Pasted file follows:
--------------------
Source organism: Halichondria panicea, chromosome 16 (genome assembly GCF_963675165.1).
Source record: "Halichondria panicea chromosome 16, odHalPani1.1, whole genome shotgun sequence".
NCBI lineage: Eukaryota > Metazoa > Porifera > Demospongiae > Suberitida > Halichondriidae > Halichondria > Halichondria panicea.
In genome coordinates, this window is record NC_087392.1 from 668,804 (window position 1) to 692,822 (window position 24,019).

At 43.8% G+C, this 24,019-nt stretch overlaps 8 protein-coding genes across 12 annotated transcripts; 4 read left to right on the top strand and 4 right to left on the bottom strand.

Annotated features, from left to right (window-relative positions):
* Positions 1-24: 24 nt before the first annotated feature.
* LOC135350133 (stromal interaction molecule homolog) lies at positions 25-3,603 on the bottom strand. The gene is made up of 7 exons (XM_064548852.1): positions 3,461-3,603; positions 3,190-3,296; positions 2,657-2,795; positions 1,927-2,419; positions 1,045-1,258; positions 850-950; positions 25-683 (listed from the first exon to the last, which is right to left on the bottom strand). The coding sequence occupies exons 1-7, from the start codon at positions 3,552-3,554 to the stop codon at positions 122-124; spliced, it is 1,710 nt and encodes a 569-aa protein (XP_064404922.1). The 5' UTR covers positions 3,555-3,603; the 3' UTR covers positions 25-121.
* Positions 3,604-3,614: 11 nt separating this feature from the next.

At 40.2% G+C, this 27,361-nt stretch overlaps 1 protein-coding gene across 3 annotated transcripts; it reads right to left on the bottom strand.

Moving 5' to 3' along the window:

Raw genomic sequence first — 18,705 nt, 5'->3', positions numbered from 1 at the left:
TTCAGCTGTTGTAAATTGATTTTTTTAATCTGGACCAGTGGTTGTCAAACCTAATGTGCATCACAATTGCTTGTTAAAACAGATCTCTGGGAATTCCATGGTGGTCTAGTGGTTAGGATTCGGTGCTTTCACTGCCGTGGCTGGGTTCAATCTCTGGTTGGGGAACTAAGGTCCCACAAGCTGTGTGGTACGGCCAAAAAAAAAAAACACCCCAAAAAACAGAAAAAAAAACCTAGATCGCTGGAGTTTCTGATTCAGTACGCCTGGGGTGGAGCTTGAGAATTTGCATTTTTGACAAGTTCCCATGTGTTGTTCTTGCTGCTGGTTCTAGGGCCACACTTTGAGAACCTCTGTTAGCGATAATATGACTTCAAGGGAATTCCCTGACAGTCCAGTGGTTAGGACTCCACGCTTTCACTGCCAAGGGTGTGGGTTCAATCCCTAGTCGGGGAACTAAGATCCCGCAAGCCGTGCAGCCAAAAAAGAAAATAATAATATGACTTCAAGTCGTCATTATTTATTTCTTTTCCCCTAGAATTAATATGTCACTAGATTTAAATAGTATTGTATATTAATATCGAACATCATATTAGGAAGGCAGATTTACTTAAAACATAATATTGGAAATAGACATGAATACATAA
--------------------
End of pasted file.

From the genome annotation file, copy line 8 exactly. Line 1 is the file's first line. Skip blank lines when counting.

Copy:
* LOC135350133 (stromal interaction molecule homolog) lies at positions 25-3,603 on the bottom strand. The gene is made up of 7 exons (XM_064548852.1): positions 3,461-3,603; positions 3,190-3,296; positions 2,657-2,795; positions 1,927-2,419; positions 1,045-1,258; positions 850-950; positions 25-683 (listed from the first exon to the last, which is right to left on the bottom strand). The coding sequence occupies exons 1-7, from the start codon at positions 3,552-3,554 to the stop codon at positions 122-124; spliced, it is 1,710 nt and encodes a 569-aa protein (XP_064404922.1). The 5' UTR covers positions 3,555-3,603; the 3' UTR covers positions 25-121.